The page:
Furthermore, as mentioned above, cryptocurrency exchanges – where you can buy, sell and trade the digital assets – are prime targets due to the vast amounts of cryptocurrency they hold. And since there are numerous exchanges out there, it is important to choose one that is credible, trustworthy and safe. While Blockchain (the technology behind cryptocurrencies) is highly secure, there are no guarantees of total security since hackers like to take advantage of vulnerabilities on trading platforms. Coinbase, Gemini, Kraken, and Robinhood are some of the most established, well known exchanges we recommend.
Similarly, digital wallets can be vulnerable too. While exchanges typically allow you to store your crypto there, a wallet can safeguard against potential hacks and freezes on an exchange. While they’re not foolproof, it is vitally important to choose one that is reputable. Ledger is considered one of the best, safest and most secure cryptocurrency hardware wallets, while MetaMask is the most popular software wallet. (Note that “hardware” wallets are more secure because they are not connected to the internet, thus making it impossible for hackers to access them. “Software” wallets, although more accessible and convenient, are connected to the internet and thus susceptible to hackers, malware or viruses).
3. Regulatory and Tax Issues
One of the greatest concerns with cryptocurrency – but also one of its greatest draws – is its decentralized nature. Given that cryptocurrencies aren’t backed by a central authority, governments aren’t able to regulate it like other commodities, such as the dollar or gold. While various governments around the world have attempted to bring digital currencies under regulatory control, they have largely remained unattached to any jurisdiction or institution. What this means is that there is no financial backing if a cryptocurrency fails. Indeed, if a cryptocurrency does fail, the investor loses everything. There are also legal implications to consider; investors who have been defrauded don’t have the same legal recourse as traditional fraud victims.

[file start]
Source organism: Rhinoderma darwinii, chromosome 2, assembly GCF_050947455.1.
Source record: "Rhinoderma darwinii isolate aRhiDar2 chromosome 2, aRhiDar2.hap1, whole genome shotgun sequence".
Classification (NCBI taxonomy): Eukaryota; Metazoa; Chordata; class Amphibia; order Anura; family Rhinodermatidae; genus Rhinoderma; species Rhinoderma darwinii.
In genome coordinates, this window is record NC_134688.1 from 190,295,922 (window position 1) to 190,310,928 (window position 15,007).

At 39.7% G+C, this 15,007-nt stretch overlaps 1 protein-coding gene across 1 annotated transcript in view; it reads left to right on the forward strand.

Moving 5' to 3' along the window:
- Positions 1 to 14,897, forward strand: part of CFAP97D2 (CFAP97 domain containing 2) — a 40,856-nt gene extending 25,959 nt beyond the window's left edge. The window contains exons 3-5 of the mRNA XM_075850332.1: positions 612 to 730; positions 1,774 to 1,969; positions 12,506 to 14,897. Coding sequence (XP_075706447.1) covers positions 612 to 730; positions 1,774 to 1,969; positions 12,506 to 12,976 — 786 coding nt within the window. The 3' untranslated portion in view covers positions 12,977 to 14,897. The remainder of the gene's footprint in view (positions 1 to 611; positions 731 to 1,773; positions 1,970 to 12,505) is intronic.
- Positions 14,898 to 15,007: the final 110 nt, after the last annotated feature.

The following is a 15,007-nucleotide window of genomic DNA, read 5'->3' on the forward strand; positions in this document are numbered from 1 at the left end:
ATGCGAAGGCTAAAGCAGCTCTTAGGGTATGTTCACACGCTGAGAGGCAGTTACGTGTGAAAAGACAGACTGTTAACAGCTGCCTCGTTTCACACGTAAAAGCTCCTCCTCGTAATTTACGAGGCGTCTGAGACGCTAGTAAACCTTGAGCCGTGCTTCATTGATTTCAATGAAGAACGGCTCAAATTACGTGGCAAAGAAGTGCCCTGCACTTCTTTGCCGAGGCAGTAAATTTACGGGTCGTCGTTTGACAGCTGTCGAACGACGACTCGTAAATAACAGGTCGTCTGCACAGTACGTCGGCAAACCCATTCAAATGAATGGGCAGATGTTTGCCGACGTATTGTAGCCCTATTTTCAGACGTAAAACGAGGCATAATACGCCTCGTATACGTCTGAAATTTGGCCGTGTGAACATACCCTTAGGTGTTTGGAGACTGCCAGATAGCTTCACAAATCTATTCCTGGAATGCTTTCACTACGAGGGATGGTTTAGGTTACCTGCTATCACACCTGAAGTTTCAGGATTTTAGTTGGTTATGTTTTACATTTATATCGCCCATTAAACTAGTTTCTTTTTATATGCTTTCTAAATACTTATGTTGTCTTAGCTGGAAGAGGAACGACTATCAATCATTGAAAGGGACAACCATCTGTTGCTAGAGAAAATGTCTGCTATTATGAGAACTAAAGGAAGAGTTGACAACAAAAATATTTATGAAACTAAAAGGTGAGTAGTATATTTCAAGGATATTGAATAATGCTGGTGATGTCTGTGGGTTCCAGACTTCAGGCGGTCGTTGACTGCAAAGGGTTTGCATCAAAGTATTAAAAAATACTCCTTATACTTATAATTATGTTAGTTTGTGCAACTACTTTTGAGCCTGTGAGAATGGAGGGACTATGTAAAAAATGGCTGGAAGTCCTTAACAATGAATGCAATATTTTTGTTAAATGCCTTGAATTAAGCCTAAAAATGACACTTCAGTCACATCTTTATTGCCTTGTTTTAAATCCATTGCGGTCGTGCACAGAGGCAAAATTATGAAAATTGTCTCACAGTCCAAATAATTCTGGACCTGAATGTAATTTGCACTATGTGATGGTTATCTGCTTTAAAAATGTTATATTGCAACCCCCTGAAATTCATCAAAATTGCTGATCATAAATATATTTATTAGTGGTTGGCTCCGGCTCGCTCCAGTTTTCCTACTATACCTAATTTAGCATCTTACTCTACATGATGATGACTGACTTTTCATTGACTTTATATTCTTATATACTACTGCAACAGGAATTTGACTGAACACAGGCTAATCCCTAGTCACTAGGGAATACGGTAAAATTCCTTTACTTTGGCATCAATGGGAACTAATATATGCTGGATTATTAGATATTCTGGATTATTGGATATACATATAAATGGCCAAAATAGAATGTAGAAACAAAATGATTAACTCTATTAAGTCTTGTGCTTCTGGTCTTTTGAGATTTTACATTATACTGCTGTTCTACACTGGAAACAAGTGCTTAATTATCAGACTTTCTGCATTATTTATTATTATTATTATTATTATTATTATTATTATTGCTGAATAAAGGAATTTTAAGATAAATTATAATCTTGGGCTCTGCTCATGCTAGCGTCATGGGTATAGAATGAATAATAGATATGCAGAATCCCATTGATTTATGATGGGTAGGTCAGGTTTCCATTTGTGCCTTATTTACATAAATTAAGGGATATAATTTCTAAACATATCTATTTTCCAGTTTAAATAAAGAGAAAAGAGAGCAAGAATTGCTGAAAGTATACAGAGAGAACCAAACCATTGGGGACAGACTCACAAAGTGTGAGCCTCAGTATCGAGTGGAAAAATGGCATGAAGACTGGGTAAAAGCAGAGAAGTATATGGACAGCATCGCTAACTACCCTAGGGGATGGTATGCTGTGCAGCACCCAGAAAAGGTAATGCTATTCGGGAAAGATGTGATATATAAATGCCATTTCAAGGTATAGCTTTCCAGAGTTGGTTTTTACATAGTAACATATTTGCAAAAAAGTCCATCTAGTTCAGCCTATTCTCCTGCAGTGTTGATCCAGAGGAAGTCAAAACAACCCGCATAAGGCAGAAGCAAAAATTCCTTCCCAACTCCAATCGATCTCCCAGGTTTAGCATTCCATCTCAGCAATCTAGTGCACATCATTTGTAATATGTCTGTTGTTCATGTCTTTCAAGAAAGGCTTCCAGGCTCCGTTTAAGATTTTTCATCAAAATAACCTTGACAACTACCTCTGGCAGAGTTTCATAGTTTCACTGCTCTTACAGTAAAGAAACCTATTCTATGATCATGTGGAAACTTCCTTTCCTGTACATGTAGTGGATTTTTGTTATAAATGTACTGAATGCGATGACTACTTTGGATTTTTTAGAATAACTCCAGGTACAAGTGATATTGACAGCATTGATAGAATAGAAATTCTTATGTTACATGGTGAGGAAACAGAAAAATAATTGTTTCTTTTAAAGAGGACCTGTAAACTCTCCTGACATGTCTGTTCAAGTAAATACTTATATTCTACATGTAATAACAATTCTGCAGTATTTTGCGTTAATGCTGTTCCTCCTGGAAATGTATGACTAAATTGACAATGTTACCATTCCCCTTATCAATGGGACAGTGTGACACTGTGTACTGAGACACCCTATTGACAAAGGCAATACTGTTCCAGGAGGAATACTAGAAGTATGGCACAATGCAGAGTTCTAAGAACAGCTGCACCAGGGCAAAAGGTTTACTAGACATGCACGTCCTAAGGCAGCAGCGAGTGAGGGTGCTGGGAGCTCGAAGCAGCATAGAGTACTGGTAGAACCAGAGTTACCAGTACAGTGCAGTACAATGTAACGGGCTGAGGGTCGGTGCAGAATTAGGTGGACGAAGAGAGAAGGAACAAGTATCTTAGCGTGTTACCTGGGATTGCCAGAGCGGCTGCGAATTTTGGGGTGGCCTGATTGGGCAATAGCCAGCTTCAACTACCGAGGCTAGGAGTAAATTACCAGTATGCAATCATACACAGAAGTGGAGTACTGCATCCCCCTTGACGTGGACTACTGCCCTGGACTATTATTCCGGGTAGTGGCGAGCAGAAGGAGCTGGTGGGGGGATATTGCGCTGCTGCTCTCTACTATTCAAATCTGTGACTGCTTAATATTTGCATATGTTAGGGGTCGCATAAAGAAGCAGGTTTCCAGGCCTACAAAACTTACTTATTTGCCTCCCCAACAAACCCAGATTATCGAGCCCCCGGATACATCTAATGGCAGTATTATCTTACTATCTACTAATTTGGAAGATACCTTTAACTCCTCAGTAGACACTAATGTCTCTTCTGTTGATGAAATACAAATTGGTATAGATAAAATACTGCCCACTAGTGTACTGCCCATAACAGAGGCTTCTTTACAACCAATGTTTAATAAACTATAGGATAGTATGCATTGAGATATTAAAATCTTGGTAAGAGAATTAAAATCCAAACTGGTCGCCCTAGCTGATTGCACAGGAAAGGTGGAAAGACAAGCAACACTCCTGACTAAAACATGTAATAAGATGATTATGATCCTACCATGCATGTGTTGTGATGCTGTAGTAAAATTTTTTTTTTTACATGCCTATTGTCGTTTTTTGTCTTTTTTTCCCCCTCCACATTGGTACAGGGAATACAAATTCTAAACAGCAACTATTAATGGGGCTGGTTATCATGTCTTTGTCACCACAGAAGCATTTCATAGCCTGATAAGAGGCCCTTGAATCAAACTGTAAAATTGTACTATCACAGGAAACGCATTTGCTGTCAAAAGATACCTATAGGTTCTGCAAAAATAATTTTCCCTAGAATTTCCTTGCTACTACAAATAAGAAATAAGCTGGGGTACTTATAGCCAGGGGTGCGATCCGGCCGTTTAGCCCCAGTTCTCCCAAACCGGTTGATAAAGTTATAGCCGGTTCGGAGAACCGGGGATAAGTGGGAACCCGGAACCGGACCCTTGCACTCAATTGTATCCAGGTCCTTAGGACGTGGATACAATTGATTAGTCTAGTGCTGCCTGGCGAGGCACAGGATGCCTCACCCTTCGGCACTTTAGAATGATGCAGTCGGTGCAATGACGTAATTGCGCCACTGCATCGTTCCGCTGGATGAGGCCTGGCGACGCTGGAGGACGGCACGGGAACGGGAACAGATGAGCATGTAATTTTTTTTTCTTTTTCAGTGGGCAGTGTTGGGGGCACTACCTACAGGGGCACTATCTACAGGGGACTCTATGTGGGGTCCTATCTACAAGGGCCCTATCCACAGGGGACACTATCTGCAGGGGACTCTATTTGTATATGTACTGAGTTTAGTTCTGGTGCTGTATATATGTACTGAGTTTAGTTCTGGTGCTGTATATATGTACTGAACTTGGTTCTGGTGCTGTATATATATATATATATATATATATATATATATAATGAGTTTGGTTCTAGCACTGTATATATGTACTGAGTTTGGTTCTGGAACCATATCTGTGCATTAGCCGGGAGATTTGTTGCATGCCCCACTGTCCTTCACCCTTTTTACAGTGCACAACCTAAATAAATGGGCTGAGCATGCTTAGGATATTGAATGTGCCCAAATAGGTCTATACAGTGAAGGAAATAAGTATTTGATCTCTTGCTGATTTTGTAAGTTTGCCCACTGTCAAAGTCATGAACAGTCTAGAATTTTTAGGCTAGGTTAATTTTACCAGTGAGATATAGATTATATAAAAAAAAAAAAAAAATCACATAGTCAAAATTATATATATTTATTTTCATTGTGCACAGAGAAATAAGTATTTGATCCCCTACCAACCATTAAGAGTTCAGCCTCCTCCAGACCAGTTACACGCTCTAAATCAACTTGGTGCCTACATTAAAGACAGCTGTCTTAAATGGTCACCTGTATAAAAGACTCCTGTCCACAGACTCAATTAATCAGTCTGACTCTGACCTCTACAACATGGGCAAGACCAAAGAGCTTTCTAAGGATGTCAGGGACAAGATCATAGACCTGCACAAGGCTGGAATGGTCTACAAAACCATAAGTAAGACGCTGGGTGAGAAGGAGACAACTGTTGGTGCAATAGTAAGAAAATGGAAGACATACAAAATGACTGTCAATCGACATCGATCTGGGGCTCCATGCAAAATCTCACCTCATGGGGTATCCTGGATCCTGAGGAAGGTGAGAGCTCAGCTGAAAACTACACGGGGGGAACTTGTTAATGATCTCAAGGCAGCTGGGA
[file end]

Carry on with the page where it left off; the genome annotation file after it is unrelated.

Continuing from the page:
Furthermore, there is great uncertainty when it comes to taxing investments in cryptocurrency. While some countries view cryptocurrencies as assets, the IRS in the U.S. has defined cryptocurrencies as property. This means that investors in cryptocurrency need to pay capital gains taxes regardless of where they bought the digital asset.
All of this is further complicated by the fact that rules are continually changing. For instance, as Barron’s reports, the recent infrastructure package passed by Congress includes a variety of new tax-reporting requirements that could affect cryptocurrency investments. Accordingly, it is vitally important to solicit and follow the advice of tax professionals when it comes to reporting cryptocurrency profits and losses.
As with any investment, whether in the stock market, real estate, etc., investing in cryptocurrency comes with a certain amount of risk. While significantly more risky due to its unregulated nature and novelty, making a smart, educated investment in cryptocurrencies could yield significant returns. As mentioned in our last blog post on how to get involved in cryptocurrencies, the data indicates that the market is really only in its infancy. Consider this: in less than 10 years, Bitcoin has increased over 227,000% in value. In other words, if you had invested 22 dollars in Bitcoin in 2012, it would be worth one million dollars today.